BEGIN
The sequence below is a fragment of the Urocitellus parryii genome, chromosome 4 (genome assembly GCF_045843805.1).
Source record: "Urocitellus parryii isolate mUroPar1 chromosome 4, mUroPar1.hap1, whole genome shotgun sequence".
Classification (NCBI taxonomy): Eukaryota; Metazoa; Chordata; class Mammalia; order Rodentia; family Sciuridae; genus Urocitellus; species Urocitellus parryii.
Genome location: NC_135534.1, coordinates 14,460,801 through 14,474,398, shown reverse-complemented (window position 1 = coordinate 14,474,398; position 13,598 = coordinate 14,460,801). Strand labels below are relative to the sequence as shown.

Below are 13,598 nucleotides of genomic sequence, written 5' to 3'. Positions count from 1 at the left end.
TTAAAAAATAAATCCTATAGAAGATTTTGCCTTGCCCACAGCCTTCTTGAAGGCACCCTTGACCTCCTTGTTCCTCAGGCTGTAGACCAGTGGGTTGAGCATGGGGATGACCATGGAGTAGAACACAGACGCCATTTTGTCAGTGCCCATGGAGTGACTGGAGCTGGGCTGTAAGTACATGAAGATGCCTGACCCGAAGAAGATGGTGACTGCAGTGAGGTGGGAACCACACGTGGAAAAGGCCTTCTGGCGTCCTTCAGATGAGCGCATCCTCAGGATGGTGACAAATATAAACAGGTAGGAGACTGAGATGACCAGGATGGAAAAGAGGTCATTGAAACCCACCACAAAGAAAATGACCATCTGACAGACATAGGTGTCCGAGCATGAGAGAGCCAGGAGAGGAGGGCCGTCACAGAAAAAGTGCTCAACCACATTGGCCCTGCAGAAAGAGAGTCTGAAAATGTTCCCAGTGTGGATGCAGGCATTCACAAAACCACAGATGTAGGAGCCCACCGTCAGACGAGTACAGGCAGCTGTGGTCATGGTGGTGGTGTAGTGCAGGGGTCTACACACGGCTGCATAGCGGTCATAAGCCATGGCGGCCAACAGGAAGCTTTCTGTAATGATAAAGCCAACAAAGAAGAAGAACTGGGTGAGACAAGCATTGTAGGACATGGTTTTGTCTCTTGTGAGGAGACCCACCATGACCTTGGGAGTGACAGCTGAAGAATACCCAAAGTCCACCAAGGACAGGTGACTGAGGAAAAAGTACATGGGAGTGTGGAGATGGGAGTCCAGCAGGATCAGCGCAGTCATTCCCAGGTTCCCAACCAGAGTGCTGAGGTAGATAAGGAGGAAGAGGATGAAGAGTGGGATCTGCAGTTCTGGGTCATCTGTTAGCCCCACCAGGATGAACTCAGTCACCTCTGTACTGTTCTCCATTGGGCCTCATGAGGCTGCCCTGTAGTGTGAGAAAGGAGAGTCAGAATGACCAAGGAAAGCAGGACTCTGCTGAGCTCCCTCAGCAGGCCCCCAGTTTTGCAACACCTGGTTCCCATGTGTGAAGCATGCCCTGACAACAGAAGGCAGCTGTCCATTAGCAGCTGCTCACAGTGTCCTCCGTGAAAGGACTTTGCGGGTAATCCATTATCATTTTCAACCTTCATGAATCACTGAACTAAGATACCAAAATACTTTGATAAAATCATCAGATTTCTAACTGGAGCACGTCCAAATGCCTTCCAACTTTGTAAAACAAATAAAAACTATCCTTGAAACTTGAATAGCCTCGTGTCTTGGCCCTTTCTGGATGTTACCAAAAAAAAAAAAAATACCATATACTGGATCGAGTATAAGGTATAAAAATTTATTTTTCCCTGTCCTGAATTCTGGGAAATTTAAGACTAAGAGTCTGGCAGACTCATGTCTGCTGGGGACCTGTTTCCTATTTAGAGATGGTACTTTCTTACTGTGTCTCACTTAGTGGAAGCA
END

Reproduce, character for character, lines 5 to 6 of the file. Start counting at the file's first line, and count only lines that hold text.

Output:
Below are 13,598 nucleotides of genomic sequence, written 5' to 3'. Positions count from 1 at the left end.
TTAAAAAATAAATCCTATAGAAGATTTTGCCTTGCCCACAGCCTTCTTGAAGGCACCCTTGACCTCCTTGTTCCTCAGGCTGTAGACCAGTGGGTTGAGCATGGGGATGACCATGGAGTAGAACACAGACGCCATTTTGTCAGTGCCCATGGAGTGACTGGAGCTGGGCTGTAAGTACATGAAGATGCCTGACCCGAAGAAGATGGTGACTGCAGTGAGGTGGGAACCACACGTGGAAAAGGCCTTCTGGCGTCCTTCAGATGAGCGCATCCTCAGGATGGTGACAAATATAAACAGGTAGGAGACTGAGATGACCAGGATGGAAAAGAGGTCATTGAAACCCACCACAAAGAAAATGACCATCTGACAGACATAGGTGTCCGAGCATGAGAGAGCCAGGAGAGGAGGGCCGTCACAGAAAAAGTGCTCAACCACATTGGCCCTGCAGAAAGAGAGTCTGAAAATGTTCCCAGTGTGGATGCAGGCATTCACAAAACCACAGATGTAGGAGCCCACCGTCAGACGAGTACAGGCAGCTGTGGTCATGGTGGTGGTGTAGTGCAGGGGTCTACACACGGCTGCATAGCGGTCATAAGCCATGGCGGCCAACAGGAAGCTTTCTGTAATGATAAAGCCAACAAAGAAGAAGAACTGGGTGAGACAAGCATTGTAGGACATGGTTTTGTCTCTTGTGAGGAGACCCACCATGACCTTGGGAGTGACAGCTGAAGAATACCCAAAGTCCACCAAGGACAGGTGACTGAGGAAAAAGTACATGGGAGTGTGGAGATGGGAGTCCAGCAGGATCAGCGCAGTCATTCCCAGGTTCCCAACCAGAGTGCTGAGGTAGATAAGGAGGAAGAGGATGAAGAGTGGGATCTGCAGTTCTGGGTCATCTGTTAGCCCCACCAGGATGAACTCAGTCACCTCTGTACTGTTCTCCATTGGGCCTCATGAGGCTGCCCTGTAGTGTGAGAAAGGAGAGTCAGAATGACCAAGGAAAGCAGGACTCTGCTGAGCTCCCTCAGCAGGCCCCCAGTTTTGCAACACCTGGTTCCCATGTGTGAAGCATGCCCTGACAACAGAAGGCAGCTGTCCATTAGCAGCTGCTCACAGTGTCCTCCGTGAAAGGACTTTGCGGGTAATCCATTATCATTTTCAACCTTCATGAATCACTGAACTAAGATACCAAAATACTTTGATAAAATCATCAGATTTCTAACTGGAGCACGTCCAAATGCCTTCCAACTTTGTAAAACAAATAAAAACTATCCTTGAAACTTGAATAGCCTCGTGTCTTGGCCCTTTCTGGATGTTACCAAAAAAAAAAAAAATACCATATACTGGATCGAGTATAAGGTATAAAAATTTATTTTTCCCTGTCCTGAATTCTGGGAAATTTAAGACTAAGAGTCTGGCAGACTCATGTCTGCTGGGGACCTGTTTCCTATTTAGAGATGGTACTTTCTTACTGTGTCTCACTTAGTGGAAGCA